DAVID BROWN: Only one can be the B-E-S-T

  • A happy Hailie Madlock (center) took home the first-place trophy Thursday morning during the 14th annual Cherokee County Middle Schools Spelling Bee at Martins Creek School. Fellow Martins Creek student Alexis Tighe (left) finished second, while Isabelle Gladson of Ranger (right) took third.
    A happy Hailie Madlock (center) took home the first-place trophy Thursday morning during the 14th annual Cherokee County Middle Schools Spelling Bee at Martins Creek School. Fellow Martins Creek student Alexis Tighe (left) finished second, while Isabelle Gladson of Ranger (right) took third.
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    It was in Mrs. Dudash’s fourth-grade class at Melaleuca Elementary School that I first experienced real pressure. It was my first spelling bee, a small ceramic horse was at stake for the winner and in panic my mind was quickly running out of letters with which to spell those infernal words.
    I’ve long since forgotten what word sealed the deal for me that fateful day, but I’ve never forgotten how proud I was to take home that horse after I won the bee. My grandmother painted it up nice and put it in a special place at her house, so every time I saw the horse I was reminded of how good that moment felt.
    Judging from how she was dancing in the hallway outside the Martins Creek School Media Center afterward – at least until she saw this adult coming – Hailie Madlock knows that feeling firsthand. After seven rounds, she was declared the winner of the 14th annual Cherokee County Middle Schools Spelling Bee on Thursday morning.
    Victory was extra sweet for the Martins Creek eighth-grader, too, as Madlock’s
winning word was “chocolate.” She also received a nice trophy and $100 cash prize courtesy of Friends of the Murphy Public Library, which started the contest about the same time the Cherokee Scout’s Newspapers in Education program was formed.
    Fellow Martins Creek student Alexis Tighe finished second, winning a trophy and $50, while Isabelle Gladson of Ranger School took third and $25. The words “rehearse” and “prairie” proved to be their respective downfalls.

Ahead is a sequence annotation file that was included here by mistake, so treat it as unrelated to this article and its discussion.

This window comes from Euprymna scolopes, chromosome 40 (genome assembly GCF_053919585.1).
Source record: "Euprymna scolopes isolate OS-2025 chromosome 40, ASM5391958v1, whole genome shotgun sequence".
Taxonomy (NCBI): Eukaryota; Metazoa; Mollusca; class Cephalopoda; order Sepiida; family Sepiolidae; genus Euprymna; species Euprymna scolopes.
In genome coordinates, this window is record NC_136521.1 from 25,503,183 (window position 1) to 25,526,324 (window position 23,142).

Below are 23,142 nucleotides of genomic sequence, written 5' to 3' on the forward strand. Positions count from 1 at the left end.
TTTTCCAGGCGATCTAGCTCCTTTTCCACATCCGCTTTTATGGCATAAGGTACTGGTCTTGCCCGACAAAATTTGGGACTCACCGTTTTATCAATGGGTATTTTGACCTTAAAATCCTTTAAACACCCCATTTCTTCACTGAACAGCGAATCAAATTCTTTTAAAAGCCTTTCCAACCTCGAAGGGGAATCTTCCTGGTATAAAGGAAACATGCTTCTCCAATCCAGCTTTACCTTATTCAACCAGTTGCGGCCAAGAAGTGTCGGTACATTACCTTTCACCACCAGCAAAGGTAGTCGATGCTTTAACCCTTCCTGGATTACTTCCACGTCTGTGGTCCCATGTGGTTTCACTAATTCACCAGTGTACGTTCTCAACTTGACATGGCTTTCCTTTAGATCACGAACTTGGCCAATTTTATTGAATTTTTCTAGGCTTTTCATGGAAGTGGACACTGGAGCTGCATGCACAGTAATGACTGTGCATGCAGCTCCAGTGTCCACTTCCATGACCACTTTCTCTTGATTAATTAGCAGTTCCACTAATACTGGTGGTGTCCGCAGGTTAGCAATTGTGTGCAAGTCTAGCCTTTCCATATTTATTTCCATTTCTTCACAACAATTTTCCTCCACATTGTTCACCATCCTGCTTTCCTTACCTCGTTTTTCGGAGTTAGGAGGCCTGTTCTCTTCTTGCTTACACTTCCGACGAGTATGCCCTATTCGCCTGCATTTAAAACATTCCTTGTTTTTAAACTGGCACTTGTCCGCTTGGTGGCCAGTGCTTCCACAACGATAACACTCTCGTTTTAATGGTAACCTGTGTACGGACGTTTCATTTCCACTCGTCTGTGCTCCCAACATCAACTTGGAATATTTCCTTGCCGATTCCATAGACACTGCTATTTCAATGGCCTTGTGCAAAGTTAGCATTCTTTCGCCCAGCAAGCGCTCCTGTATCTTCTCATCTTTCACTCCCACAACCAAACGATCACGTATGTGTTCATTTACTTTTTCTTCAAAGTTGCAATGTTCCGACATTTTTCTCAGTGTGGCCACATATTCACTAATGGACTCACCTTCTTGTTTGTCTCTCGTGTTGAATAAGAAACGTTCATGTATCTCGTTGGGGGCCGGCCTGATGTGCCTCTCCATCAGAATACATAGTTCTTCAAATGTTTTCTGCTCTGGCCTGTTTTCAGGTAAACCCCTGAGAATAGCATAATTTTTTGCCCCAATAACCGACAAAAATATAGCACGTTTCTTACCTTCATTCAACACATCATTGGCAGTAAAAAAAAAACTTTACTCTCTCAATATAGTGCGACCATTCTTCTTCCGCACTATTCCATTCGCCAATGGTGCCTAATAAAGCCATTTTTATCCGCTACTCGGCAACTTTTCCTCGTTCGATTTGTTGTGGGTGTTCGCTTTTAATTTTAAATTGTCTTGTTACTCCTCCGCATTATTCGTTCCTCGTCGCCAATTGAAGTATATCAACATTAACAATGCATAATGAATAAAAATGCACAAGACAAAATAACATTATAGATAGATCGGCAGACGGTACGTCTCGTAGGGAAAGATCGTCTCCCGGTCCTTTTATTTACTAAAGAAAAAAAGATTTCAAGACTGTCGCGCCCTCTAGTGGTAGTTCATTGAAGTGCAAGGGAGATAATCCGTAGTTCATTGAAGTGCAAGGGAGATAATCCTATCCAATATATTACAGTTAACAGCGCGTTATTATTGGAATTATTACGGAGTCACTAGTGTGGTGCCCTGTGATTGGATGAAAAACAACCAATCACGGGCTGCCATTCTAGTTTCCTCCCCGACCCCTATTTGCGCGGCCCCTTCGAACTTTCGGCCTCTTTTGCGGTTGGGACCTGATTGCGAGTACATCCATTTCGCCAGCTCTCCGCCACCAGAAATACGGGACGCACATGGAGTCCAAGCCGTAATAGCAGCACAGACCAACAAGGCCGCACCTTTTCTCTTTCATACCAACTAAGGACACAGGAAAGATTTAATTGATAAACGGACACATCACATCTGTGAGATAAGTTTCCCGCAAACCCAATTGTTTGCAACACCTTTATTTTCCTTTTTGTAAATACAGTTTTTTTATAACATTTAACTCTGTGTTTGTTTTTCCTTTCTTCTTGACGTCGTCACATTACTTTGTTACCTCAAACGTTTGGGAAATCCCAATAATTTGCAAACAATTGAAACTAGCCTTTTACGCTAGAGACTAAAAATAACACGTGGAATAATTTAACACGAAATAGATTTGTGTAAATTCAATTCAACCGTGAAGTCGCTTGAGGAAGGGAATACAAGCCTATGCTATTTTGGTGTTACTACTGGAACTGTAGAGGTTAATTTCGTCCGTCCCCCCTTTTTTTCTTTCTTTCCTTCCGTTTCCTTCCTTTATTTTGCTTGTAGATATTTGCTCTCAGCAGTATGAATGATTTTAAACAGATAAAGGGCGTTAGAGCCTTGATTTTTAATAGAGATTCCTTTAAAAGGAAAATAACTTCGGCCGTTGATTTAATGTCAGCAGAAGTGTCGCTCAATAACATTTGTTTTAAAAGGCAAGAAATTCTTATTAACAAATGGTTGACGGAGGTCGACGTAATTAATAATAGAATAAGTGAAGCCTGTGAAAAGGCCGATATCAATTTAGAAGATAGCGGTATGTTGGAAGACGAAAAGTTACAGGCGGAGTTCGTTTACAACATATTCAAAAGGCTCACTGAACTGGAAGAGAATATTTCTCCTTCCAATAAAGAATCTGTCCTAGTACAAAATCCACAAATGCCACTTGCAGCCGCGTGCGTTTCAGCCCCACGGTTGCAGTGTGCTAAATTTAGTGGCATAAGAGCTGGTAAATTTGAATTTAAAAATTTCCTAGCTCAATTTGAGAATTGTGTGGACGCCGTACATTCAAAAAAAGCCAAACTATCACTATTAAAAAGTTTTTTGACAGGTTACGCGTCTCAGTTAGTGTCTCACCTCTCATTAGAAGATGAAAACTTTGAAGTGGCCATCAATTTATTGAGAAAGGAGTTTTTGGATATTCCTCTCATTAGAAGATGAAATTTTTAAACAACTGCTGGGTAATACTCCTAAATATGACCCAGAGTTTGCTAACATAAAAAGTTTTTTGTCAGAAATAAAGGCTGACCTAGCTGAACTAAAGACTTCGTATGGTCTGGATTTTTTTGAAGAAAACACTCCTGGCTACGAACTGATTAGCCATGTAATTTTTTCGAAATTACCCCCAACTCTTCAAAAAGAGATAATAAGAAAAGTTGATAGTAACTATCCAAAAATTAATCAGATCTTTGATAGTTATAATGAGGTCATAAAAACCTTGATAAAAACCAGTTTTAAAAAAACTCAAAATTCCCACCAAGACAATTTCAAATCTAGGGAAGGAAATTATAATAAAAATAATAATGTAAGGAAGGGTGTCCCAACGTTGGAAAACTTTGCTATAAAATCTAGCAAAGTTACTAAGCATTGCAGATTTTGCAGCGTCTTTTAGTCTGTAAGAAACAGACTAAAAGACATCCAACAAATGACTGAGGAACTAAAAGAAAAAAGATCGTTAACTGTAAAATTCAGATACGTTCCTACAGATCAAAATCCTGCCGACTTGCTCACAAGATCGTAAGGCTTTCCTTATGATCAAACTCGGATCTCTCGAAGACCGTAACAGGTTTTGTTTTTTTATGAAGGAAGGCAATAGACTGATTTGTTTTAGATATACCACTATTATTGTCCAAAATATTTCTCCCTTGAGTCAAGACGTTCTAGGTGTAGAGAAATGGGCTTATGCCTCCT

The other seven contestants received ribbons and a dollar coin for winning their school’s spelling bee. In today’s “let’s stay inside” era, it takes a lot for some children to make the time – and have the courage – to participate in such a public event, with all eyes on them.
    “We thank the students for sharing the lost art of spelling,” said Scotty Plappert, a former teacher and librarian who today is vice president of the Friends group. Her enthusiasm for the written word is contagious.
    Martins Creek Principal Paul Wilson, who did his usual commendable job of reading the words without expression, also touched on that theme after words like “access,” “ballot,” “rabbit” and “cleanser” took down other students.
    “Consider our winners are growing up in a time of texting and Twitter, Facebook and spell-check, why worry about entire words?” Wilson said.
    “But where would we be without words? There would be no books to learn from, no way to communicate.”
    Students learn new words by studying the word lists for the spelling bee, which in turn makes good readers. And since good readers are kind of essential to the Scout, we’re always happy to help create more of them anyway we can.
    While the event didn’t have much drama outside of a dramatic pause near the end of the first round, staff did a good job of making the students who went out not feel bad. “Bequeathed” is a tough word even for journalists, and everyone is indeed a winner when they are trying to learn more.
    David Brown is publisher of the Cherokee Scout. You can reach him by phone, 837-5122; fax, 837-5832; email, dbrown@cherokeescout.com; or message him on Twitter @daviddBstroh.